Achieving large external quantum efficiencies, narrow bandwidths, and a long operational lifetime at high brightness remains the largest hurdle to developing organic blue-emitting devices. Here, a material strategy is demonstrated that can meet these conditions. The strategy is based on linear heteroleptic Au(I) complex exciton harvesters and multiresonance thermally activated delayed fluorescence (MR-TADF) emitters. The organic electroluminescence devices produce blue emission with Commission Internationale de l'Eclairage chromaticity coordinates of (0.108, 0.160), a narrow full-width at half-maximum value of 20 nm, and a maximum external quantum efficiency (EQE) as high as 30.2%. Notably, the EQE value remains 22.2% at 2000 cd m−2, whereas conventional control devices with an organic exciton harvester suffer from huge roll-offs in quantum efficiency. An additional benefit of the device is a one-order-of-magnitude improvement in its operational lifetime compared with that of the control device. Finally, the investigations reveal that the improvements are attributable to the unique ability of the Au(I) complexes for ultrafast triplet exciton harvest. In addition, the Au(I) complexes can facilitate Förster energy transfer to the MR-TADF emitter, with effective suppression of hazardous triplet–triplet Dexter energy transfer. It is believed that the research is helpful in commercializing high-efficiency and stable blue electroluminescence devices.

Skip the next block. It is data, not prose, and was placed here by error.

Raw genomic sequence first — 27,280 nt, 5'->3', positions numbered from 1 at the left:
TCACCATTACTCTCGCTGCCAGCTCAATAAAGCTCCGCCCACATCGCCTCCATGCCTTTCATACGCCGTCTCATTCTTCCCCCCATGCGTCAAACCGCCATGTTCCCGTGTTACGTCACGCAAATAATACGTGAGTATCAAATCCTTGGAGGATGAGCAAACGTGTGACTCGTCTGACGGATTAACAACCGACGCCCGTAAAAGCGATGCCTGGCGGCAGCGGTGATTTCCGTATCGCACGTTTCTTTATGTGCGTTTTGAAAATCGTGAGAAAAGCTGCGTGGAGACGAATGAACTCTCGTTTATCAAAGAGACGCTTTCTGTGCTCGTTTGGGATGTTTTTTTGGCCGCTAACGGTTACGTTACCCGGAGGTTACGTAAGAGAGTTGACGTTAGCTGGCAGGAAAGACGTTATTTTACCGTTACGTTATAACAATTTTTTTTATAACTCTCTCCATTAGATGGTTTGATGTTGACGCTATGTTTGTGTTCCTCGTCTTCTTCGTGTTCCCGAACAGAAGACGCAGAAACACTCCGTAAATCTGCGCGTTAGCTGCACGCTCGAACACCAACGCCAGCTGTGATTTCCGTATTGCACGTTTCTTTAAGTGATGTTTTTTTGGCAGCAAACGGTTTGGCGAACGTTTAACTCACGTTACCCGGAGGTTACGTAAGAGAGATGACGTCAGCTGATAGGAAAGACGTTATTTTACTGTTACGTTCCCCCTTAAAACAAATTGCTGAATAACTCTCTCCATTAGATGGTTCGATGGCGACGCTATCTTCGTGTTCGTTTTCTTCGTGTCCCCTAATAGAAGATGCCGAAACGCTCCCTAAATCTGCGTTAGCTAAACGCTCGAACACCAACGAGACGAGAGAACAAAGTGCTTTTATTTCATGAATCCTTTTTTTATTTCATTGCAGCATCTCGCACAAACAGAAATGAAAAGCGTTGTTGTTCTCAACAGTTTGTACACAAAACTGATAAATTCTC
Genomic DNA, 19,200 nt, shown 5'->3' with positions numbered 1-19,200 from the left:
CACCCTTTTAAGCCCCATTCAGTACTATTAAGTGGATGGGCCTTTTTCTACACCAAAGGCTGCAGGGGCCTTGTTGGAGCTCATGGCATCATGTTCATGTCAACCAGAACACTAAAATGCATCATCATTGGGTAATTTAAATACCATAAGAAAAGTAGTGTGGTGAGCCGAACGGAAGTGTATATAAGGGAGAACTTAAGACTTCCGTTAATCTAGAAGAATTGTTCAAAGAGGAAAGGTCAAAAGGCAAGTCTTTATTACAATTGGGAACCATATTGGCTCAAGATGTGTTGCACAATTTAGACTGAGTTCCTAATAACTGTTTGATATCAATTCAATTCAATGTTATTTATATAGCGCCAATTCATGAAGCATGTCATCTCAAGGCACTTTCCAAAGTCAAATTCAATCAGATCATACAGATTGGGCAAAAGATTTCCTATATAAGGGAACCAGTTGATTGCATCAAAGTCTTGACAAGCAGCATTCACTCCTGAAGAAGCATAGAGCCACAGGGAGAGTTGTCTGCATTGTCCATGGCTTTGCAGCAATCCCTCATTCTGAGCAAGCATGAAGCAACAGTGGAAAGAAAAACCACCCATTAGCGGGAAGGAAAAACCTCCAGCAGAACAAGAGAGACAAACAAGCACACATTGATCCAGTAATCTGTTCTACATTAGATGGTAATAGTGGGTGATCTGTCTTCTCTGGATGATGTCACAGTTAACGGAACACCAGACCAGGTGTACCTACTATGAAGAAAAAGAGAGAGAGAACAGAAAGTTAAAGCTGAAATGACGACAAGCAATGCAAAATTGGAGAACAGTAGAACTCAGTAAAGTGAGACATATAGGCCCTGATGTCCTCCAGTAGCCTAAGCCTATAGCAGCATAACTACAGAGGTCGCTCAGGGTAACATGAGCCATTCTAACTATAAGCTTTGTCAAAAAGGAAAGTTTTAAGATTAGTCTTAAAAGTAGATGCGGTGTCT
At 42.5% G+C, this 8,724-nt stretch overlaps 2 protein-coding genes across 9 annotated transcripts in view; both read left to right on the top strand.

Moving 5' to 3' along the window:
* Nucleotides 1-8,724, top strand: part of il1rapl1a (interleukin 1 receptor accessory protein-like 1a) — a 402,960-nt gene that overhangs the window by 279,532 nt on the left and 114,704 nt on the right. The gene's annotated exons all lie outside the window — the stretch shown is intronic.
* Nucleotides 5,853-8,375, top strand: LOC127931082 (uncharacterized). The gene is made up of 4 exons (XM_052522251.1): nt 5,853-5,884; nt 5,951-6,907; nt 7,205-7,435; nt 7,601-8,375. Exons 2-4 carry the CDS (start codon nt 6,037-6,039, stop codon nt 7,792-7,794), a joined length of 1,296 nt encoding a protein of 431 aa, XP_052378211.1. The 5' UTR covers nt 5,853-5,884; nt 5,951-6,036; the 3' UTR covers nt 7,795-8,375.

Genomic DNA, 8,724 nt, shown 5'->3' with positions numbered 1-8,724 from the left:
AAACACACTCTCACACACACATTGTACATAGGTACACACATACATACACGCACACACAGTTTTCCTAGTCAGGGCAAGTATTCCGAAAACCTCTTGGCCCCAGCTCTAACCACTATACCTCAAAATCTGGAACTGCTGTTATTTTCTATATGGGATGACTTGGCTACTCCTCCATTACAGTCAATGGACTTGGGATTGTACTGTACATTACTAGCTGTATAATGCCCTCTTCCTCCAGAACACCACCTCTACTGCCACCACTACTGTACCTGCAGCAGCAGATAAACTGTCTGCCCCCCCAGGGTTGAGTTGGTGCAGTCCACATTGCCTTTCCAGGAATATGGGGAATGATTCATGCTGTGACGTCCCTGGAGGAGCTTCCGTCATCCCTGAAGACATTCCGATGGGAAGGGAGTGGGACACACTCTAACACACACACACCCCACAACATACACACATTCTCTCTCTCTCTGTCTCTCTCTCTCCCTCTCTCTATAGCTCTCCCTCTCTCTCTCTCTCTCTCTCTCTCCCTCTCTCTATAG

- blue emission
- exciton harvest
- gold complexes
- organic light-emitting diodes
- thermally activated delayed fluorescence